So let Gardening Tool Week begin with this post about the Evolution of the Trowel, at least in my gardening life.
When I was little and wanted to do some digging in the garden, I would ask my mom for a spoon, and she would provide one for me. I don't think we ate with these later as I doubt the spoon ever made it back into the house. For my little hands, it was the perfect tool. (Kids, this was before the day when they made those cute little gardening tools for the little ones.)
Then when I started to actually garden and start really planting things, I used a trowel like this one. It's mass produced and cheap, and the problem is that it bends rather easily, especially in hard, clay soil. I would guess this cost me about 99 cents. I have not used this trowel for many years, but I keep it hanging in the garage, because it is hard for me to part with any gardening tools.
Fast forward quite a few years when I was "discovered" by the gardening industry as someone who would buy a tool or two through the mail and thus received tons of catalogs each year. I found this little beauty from Lee Valley Tool Supply. It's beautiful, isn't it, with it's stainless steel blade? And it never bends. I love this trowel, and for several years, I thought no trowel could replace it. If I laid it down somewhere in the garage and couldn't find it, I would almost panic looking for it, as there is no way I could garden without it!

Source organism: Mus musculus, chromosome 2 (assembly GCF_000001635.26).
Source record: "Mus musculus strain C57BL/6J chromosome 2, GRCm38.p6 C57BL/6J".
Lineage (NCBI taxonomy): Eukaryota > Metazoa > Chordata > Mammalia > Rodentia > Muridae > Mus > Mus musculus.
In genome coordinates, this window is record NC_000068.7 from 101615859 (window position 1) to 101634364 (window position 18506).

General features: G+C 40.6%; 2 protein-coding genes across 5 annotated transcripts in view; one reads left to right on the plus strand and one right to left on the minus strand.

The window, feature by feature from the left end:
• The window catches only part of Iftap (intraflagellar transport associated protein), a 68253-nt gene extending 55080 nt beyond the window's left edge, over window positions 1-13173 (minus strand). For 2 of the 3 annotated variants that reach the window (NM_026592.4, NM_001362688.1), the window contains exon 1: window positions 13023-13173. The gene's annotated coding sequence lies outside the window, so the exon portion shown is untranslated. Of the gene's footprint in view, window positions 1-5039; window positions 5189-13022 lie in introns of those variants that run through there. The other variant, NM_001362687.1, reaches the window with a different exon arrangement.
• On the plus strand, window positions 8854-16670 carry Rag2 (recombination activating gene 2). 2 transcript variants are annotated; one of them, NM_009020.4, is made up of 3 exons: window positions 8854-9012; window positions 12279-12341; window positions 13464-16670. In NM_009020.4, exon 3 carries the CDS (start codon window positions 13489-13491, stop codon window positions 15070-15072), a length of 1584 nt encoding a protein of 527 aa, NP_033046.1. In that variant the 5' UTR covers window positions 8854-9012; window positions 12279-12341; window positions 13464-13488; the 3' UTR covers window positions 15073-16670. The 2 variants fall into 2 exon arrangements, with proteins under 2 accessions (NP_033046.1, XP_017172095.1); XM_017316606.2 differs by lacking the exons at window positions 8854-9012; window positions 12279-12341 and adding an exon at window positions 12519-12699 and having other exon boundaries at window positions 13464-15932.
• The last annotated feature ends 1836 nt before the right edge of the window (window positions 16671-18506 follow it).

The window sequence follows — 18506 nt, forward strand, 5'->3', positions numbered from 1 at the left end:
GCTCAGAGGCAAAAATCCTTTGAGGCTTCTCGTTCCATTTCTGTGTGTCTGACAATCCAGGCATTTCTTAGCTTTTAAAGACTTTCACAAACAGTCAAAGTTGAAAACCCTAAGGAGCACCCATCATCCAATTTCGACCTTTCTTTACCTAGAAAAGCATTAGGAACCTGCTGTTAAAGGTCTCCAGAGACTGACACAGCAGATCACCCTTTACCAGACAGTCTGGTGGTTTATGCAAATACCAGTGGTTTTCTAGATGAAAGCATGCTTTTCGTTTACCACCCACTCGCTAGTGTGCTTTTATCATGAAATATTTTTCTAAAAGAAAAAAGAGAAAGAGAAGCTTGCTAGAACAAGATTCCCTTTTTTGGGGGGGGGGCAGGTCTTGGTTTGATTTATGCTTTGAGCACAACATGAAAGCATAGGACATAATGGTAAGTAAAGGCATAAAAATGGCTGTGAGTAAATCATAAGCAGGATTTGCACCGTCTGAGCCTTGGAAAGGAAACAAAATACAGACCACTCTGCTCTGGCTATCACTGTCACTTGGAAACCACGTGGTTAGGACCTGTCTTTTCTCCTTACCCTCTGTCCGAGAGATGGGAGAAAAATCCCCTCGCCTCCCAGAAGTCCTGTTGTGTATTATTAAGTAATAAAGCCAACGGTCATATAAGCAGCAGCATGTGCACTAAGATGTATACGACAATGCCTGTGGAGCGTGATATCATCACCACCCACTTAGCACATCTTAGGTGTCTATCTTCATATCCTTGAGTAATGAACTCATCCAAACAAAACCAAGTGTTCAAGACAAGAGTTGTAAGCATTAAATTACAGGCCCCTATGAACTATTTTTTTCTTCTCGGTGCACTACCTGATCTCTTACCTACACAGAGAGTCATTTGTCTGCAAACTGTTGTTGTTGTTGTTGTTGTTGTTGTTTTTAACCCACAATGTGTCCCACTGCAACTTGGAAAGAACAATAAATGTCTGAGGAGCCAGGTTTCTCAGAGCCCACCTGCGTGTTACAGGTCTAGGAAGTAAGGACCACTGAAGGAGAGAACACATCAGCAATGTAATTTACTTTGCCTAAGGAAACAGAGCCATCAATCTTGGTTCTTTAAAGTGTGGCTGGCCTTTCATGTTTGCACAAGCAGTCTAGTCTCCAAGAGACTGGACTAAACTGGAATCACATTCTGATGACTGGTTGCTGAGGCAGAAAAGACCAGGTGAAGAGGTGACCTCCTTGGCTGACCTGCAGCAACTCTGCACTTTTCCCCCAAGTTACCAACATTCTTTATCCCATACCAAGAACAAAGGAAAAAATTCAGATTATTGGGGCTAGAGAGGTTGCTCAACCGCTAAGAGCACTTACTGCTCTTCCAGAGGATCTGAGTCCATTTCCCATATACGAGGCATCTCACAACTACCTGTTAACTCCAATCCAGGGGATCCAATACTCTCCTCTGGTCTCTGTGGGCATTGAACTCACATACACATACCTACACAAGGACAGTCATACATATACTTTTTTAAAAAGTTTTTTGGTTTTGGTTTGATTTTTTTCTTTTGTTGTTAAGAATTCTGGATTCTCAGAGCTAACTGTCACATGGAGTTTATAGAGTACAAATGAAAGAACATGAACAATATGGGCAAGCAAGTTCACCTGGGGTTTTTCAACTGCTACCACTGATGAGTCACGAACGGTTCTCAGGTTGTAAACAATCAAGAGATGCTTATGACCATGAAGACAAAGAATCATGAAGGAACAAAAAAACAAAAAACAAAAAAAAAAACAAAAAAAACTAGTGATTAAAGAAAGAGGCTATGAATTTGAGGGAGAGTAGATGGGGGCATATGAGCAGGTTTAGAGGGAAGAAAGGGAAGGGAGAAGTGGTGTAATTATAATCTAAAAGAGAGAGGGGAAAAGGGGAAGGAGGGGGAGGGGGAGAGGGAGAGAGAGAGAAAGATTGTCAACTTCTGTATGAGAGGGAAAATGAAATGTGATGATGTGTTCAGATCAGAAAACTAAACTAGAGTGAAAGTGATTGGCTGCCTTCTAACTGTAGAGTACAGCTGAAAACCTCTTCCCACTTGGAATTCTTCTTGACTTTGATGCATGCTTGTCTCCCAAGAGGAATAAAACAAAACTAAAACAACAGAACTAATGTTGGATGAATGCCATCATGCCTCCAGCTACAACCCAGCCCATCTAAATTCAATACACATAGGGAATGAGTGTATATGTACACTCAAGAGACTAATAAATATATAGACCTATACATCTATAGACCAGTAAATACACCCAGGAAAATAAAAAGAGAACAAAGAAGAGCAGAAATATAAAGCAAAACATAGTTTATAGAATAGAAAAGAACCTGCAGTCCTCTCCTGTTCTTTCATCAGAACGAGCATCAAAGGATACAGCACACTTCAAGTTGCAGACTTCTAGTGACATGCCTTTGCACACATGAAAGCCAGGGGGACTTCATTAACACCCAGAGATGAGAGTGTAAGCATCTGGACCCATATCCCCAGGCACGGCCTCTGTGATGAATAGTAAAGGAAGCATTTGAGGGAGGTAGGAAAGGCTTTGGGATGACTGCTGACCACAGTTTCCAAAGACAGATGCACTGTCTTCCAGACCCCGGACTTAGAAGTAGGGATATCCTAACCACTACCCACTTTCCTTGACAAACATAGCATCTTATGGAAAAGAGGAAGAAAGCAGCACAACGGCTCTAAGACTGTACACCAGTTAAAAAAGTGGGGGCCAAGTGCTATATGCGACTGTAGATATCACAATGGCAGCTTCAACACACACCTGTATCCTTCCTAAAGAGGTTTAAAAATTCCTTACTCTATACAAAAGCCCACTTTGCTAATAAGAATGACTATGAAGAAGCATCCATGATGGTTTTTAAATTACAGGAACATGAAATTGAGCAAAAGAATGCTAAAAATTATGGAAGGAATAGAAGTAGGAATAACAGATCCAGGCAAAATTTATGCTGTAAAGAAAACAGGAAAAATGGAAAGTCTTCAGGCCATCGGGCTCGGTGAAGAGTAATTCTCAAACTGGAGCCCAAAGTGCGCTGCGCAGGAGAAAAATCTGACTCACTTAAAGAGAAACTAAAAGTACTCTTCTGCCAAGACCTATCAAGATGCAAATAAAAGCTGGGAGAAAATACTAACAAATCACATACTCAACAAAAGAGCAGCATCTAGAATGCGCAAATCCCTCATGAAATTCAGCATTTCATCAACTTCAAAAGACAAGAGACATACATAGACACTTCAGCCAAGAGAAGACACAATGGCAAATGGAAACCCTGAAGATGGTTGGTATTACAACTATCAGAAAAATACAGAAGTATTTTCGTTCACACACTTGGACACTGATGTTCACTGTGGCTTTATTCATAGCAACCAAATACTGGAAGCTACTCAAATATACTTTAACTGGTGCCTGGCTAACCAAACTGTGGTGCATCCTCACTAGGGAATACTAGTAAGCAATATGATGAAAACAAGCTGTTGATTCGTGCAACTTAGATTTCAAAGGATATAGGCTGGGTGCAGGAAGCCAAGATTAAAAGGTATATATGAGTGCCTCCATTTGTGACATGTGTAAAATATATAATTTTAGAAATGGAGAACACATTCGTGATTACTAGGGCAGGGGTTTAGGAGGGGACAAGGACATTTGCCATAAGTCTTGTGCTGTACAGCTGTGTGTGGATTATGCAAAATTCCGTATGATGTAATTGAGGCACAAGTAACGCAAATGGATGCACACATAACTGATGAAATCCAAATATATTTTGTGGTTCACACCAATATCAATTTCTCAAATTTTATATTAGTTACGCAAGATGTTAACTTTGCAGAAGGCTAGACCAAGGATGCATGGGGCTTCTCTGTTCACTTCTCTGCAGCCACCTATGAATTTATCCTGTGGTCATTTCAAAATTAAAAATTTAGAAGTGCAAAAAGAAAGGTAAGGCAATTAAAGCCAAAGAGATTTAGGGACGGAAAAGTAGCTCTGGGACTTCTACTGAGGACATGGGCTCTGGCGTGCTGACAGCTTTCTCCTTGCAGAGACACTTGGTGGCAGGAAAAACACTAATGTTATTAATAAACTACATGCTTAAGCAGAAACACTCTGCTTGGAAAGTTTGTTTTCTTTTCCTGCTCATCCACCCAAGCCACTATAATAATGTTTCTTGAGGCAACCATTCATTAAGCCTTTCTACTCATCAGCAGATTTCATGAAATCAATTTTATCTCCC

But there is one more trowel I must tell you about...
Last fall, I bought this new trowel as a treat for myself. I could not resist it. It's hand-forged stainless steel, also from Lee Valley, and manufactured by a family business in the Netherlands. When I first got this trowel, I wasn't quite sure about it. The blade seemed a bit small, without much curve to it, and the handle was unfinished wood. But then I started to use it. I was won over. It is the perfect size for me. I love how the handle is aging, how it feels in my hand. The blade is just the right size for most jobs. This is the trowel for me. I still love my other stainless steel trowel, and there are some jobs I still need it for, but for most of my hand planting, I now use just this trowel. I would be lost and gardening would not be the same without it.
I always say, if you have a hobby that involves using tools, buy good tools to get the most enjoyment out of using them, and keep looking until you find your dream tool. It's out there, waiting for you. I've found my dream trowel, and so can you.
Check back soon for my next post: Specialty Trowels.